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Case Number 13630

Buy The Romance Collection: Special Edition at Amazon

The Romance Collection: Special Edition

Pride and Prejudice
1995 // 300 Minutes // Not Rated
Emma
1997 // 107 Minutes // Not Rated
Ivanhoe
1997 // 270 Minutes // Not Rated
Jane Eyre
1997 // 108 Minutes // Not Rated
Tom Jones
1998 // 300 Minutes // Not Rated
The Scarlet Pimpernel
1999 // 294 Minutes // Not Rated
Lorna Doone
2000 // 180 Minutes // Not Rated
Victoria And Albert
2001 // 200 Minutes // Not Rated
Released by A&E
Reviewed by Judge Jim Thomas // May 14th, 2008

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All Rise...

Half a league, half a league, half a league onward, into the valley of estrogen rode Judge Jim Thomas.

Editor's Note

Our reviews of Emma (1996) (published October 23rd, 1999), Emma (2009) (published February 9th, 2010), Gwyneth Paltrow 4-Film Collection (published May 9th, 2012), Ivanhoe (1952) (published February 14th, 2005), Ivanhoe (1982) (published May 14th, 2009), Jane Eyre (1996) (published November 23rd, 2011), Jane Eyre (2011) (published August 11th, 2011), Jane Eyre (2011) (Blu-ray) (published August 8th, 2011), Jane Eyre (1943) (Blu-ray) (published November 23rd, 2013), Lorna Doone (published March 17th, 2011), Pride And Prejudice (1995) (Blu-ray) (published April 2nd, 2009), Pride and Prejudice (1995) (Blu-ray) Keepsake Edition (published January 30th, 2014), Pride And Prejudice (1995): 10th Anniversary Limited Edition (published September 26th, 2006), Pride And Prejudice (2005) (published February 27th, 2006), Pride And Prejudice (2005) (Blu-ray) (published January 26th, 2010), Pride And Prejudice (2005) (HD DVD) (published November 15th, 2007), and The Scarlet Pimpernel (1982) (published May 18th, 2013) are also available.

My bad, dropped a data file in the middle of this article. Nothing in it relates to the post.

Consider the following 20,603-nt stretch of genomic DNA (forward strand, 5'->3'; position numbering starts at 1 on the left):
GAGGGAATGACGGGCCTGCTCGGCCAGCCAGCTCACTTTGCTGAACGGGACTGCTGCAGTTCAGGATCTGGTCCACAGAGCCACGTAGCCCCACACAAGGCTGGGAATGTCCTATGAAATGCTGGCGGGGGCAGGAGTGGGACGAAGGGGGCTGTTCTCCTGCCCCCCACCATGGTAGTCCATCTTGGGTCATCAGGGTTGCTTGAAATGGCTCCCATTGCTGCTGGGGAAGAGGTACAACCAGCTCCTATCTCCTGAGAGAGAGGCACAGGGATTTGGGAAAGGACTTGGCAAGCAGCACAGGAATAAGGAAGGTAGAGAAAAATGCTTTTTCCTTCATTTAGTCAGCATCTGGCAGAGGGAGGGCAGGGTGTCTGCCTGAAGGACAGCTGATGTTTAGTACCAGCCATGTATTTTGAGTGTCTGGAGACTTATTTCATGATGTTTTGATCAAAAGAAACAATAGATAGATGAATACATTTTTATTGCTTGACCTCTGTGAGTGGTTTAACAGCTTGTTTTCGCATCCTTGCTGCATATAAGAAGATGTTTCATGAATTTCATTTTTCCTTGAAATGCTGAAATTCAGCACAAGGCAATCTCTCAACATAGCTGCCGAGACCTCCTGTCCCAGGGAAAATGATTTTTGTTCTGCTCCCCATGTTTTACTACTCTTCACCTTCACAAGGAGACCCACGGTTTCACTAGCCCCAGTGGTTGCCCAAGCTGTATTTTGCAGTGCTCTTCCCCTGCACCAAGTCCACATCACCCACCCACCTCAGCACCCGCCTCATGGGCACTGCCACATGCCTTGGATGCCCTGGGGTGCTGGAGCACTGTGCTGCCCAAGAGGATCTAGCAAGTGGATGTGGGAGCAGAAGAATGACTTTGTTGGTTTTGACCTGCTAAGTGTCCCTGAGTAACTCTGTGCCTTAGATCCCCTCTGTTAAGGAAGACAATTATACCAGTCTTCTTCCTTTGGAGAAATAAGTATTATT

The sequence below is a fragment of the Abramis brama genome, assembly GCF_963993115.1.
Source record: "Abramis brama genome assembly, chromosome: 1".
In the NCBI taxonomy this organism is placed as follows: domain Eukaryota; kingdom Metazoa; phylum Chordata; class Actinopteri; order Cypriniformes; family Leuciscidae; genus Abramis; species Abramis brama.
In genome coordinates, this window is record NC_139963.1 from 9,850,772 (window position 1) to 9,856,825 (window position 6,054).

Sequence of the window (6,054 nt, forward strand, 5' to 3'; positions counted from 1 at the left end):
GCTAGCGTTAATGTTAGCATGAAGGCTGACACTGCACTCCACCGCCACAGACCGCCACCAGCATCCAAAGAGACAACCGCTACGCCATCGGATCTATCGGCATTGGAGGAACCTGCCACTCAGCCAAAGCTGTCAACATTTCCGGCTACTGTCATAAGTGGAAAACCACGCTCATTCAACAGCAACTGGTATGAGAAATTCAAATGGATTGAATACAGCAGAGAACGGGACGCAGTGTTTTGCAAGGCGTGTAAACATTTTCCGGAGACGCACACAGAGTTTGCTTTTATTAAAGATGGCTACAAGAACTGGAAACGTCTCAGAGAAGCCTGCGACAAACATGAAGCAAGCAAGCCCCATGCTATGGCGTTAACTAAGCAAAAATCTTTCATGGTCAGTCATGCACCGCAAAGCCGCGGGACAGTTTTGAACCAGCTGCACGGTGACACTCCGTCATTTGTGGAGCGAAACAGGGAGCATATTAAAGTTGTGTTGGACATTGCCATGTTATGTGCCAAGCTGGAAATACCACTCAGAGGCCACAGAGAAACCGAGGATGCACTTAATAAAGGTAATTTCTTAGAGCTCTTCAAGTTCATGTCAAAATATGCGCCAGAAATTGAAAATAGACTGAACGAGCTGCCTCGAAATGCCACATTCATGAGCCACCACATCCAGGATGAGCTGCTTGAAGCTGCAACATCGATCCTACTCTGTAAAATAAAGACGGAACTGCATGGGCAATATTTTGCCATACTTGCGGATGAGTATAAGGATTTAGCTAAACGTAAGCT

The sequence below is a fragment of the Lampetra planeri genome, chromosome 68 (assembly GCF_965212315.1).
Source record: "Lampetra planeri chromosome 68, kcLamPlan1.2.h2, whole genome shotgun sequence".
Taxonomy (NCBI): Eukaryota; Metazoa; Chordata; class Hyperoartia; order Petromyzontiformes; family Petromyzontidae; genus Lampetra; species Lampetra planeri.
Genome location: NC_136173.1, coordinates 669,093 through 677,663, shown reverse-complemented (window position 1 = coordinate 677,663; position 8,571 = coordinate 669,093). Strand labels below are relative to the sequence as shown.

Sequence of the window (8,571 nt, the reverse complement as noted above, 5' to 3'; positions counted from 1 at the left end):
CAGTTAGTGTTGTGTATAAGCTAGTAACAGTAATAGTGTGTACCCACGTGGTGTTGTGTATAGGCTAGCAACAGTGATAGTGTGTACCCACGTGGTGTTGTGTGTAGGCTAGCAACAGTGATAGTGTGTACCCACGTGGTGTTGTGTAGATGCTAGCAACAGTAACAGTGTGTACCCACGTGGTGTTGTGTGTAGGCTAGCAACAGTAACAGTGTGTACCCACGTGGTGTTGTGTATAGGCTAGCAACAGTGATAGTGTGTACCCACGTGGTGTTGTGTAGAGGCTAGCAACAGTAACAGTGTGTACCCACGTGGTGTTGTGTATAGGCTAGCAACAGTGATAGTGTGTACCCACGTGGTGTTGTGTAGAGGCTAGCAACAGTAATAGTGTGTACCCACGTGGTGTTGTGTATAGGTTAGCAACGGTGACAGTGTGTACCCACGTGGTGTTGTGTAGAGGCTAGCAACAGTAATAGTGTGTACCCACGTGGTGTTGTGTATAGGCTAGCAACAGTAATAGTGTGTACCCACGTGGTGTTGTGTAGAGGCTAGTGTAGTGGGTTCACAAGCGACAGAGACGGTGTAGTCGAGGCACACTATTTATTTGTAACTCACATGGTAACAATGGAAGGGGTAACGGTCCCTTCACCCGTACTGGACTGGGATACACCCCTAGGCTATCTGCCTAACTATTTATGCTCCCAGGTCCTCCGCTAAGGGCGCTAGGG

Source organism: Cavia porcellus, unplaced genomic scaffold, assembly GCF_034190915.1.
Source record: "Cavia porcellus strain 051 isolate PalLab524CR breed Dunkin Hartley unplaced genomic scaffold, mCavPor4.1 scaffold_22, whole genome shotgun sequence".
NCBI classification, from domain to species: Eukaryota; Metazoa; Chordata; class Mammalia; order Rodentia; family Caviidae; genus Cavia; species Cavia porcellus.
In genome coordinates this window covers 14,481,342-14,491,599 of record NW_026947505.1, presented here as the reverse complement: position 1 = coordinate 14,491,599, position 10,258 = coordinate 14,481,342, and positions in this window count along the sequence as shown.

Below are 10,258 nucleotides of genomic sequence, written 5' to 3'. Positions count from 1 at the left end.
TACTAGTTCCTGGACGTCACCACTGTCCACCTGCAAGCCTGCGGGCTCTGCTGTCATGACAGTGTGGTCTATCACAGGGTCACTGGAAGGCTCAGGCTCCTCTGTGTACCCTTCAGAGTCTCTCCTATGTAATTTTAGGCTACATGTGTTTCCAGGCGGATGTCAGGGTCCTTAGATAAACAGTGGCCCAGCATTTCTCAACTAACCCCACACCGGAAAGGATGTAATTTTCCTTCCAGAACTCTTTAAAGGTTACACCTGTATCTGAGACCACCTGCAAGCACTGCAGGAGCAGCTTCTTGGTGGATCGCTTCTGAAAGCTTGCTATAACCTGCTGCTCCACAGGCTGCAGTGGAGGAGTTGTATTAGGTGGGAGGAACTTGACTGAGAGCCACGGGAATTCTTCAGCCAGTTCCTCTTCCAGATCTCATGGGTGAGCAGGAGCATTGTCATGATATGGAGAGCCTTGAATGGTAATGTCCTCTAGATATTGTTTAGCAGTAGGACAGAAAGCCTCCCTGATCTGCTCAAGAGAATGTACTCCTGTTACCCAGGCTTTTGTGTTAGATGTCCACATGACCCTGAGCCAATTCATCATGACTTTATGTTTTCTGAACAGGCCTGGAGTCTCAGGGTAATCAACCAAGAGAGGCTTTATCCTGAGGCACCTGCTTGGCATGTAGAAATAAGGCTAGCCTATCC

The Charge

Fourteen discs of pure digital estrogen.

The Case

"Mikey, you've got to help me," I pleaded with Chief Justice Michael Stailey. "My wife has been very understanding about the horror movies, the action movies, the science fiction—she even appreciates that I've reviewed some cartoons for the kids—but she really wants me to review something that the two of us can watch together."

"Hmmm," he pondered. "You know what she really means, don't you?"

"Yes," I shuddered. "She wants me to review some…some…chick flicks."

"Jim, are you sure about this?"